The New York Times have just released an article headlined “Aziz Ansari is guilty. Of not being a mind reader”. Because when you’re in a situation where someone is forcing themselves on you, celebrity status or not, it’s kinda hard to scream out NO. Because we live in culture where men use sex as their power while women are still not fully heard in life, yet alone in the bedroom. Because the obvious, foundation and bottom line of consensual and therefore enjoyable sex, like asking “you sure you cool with this?” and hearing an enthusiastic “YES give it to me”, is non-existent in this scenario and many others.

I’m actually appalled at Bari Weiss and The New York Times for releasing the shameful article (which you can read here). Let me share one of Weiss’s thoughts that she had whilst reading the story, so you can understand why we still have a disgustingly huge problem in 2018…

“If he pressures you to do something you don’t want to do, use a four-letter word, stand up on your two legs and walk out his door” – Bari Weiss, letting down humanity at The New York Times

Thanks for that tip hun. I’ll take that into consideration for next time…

  1. “If he pressures you to do something you don’t want to do?!” WHY is he pressuring me into doing something that I don’t want to do?! What is going wrong in his and her way of thinking that we’re even starting the sentence off with that scenario?
  2. That if played back on CCTV, we could see more clearly where the lines may be crossed but, men are so apparently unaware of their actions that they’re unable to read basic body language and use their own ears?? Should men be excused from reading social cues or do we need to work on their ability to be able to read another human beings body?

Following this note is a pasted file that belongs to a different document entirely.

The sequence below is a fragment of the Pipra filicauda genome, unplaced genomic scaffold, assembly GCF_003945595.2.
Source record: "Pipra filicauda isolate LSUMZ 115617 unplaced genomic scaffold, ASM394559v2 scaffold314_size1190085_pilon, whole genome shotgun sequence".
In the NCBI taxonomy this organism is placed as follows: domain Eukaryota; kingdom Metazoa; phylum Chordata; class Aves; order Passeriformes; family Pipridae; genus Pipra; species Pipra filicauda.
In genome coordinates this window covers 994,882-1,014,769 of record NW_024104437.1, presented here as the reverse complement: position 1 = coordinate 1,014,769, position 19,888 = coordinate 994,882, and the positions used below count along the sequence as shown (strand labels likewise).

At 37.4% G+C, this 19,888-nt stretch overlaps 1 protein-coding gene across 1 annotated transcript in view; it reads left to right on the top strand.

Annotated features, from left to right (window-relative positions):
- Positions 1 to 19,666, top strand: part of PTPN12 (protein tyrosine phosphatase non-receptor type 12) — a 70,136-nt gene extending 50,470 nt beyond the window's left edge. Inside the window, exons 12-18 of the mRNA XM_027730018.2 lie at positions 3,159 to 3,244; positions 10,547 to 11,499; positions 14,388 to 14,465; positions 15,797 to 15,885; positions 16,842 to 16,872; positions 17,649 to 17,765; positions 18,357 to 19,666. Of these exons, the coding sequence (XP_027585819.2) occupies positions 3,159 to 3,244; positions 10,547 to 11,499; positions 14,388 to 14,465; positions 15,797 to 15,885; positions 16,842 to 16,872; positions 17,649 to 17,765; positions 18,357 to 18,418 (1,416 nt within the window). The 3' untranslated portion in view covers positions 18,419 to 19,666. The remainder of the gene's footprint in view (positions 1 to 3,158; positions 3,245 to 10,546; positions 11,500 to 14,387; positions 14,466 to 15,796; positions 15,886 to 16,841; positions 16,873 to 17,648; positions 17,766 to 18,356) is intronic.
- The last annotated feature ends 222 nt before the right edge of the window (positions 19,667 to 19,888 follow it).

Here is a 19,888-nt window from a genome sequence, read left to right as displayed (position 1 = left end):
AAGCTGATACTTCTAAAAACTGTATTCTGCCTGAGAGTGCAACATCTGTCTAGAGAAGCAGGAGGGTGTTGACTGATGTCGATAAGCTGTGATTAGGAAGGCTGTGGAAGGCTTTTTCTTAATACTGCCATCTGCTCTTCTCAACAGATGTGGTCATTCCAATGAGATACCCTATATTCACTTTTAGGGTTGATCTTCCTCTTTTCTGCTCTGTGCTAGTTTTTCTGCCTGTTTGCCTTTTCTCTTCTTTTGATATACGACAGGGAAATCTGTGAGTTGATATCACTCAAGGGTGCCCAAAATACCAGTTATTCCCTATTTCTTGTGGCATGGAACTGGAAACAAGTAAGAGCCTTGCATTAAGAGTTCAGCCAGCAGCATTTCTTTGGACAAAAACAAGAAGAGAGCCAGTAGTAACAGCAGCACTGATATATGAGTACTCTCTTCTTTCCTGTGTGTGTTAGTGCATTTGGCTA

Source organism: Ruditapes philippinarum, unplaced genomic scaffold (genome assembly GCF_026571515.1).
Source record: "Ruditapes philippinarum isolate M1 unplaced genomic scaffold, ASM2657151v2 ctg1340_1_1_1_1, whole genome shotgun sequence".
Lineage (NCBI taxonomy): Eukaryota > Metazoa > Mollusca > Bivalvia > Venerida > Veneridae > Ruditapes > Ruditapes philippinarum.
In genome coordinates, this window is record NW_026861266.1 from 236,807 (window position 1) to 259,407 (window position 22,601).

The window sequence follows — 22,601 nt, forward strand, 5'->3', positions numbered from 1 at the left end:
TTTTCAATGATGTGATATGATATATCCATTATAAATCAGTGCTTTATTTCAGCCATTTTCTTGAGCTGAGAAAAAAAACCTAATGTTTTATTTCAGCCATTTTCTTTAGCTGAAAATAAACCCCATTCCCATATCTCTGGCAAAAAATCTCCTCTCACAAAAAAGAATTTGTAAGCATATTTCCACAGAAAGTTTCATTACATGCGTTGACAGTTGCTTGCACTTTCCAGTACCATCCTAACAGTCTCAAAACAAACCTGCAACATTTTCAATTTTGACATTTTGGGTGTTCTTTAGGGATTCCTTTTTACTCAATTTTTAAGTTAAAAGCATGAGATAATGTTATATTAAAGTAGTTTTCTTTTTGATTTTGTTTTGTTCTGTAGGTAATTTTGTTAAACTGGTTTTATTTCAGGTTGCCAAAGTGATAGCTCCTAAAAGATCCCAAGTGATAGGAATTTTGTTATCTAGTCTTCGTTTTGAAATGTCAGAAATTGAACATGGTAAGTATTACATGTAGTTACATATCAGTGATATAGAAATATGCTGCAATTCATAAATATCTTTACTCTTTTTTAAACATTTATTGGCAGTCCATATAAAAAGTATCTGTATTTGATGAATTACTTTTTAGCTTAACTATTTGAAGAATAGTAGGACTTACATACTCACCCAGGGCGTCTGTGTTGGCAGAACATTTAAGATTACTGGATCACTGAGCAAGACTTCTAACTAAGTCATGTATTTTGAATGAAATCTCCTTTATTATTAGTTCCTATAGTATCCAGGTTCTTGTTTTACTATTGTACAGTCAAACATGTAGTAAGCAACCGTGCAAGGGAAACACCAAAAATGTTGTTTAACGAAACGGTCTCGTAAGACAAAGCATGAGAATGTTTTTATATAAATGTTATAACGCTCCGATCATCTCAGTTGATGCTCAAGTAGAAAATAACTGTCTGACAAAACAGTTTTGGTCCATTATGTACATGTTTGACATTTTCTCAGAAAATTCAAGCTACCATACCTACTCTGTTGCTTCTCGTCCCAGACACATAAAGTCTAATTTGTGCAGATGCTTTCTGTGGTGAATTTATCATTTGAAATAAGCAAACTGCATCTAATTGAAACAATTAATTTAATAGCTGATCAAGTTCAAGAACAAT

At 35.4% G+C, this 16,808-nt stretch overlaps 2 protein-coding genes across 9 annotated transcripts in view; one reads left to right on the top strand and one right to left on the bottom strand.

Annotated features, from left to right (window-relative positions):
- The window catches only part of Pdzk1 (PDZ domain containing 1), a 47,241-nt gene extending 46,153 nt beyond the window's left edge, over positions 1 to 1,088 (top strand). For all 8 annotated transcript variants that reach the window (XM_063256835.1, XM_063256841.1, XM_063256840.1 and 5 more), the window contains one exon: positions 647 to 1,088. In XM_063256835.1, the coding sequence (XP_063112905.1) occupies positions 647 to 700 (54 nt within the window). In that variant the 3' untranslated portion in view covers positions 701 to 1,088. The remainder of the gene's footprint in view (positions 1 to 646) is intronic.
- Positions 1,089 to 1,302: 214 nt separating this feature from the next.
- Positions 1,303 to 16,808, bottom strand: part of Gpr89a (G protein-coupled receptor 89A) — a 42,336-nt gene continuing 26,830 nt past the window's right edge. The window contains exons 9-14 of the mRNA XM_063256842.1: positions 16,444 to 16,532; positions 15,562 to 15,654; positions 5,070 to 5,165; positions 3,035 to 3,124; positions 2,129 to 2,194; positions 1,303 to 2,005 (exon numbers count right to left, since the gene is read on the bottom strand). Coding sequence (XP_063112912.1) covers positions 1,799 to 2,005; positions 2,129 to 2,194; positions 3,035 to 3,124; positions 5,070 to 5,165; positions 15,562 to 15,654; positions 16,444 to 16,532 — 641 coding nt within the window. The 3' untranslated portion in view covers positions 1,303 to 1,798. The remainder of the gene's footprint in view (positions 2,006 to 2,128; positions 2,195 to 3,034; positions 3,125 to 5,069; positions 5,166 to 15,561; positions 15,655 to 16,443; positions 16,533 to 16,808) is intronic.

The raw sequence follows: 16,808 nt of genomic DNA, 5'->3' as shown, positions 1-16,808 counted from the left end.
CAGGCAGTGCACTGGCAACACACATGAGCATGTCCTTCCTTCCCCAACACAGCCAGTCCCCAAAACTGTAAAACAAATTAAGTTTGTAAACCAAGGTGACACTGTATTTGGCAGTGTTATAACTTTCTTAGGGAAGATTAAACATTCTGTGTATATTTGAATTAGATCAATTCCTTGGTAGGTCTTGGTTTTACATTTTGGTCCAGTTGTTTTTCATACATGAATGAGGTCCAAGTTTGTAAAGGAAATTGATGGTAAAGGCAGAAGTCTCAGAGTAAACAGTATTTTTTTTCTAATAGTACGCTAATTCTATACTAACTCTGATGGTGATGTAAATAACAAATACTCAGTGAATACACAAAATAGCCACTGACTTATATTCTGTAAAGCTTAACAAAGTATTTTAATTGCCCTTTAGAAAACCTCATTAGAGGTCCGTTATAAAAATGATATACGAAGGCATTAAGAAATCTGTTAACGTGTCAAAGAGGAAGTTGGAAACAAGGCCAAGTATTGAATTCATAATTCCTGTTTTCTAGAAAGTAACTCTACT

3. Bari Weiss, have you ever been in a situation where you are not in control? When your whole body shuts down because you can’t believe this could be happening, so you physically can’t walk out his front door? Where your ideas of this person being someone that you liked, someone that is respected, someone who you thought liked and respected you too, were completely wrong and now he’s violating that trust with your own body? Where you are not strong and confident enough to shut a man down? When it’s 4am and dark outside, and you feel obligated and under more pressure to stay. Not because you want to, but because you’re there now, and it’s 4 am and it’s dark outside and society tells you not to be “one of them girls” and you’ll be leading him on, giving him mixed messages, when actually, an invitation to his house does not mean an invitation to my body.

Another one that made my whole soul ache was ‘The humiliation of Aziz Ansari” by Caitlin Flanagan in The Atlantic. She writes…

“Eventually, overcome by her emotions at the way the night was going, she told him, “You guys are all the fucking same,” and left crying. I thought it was the most significant line in the story: This has happened to her many times before. What led her to believe that this time would be different?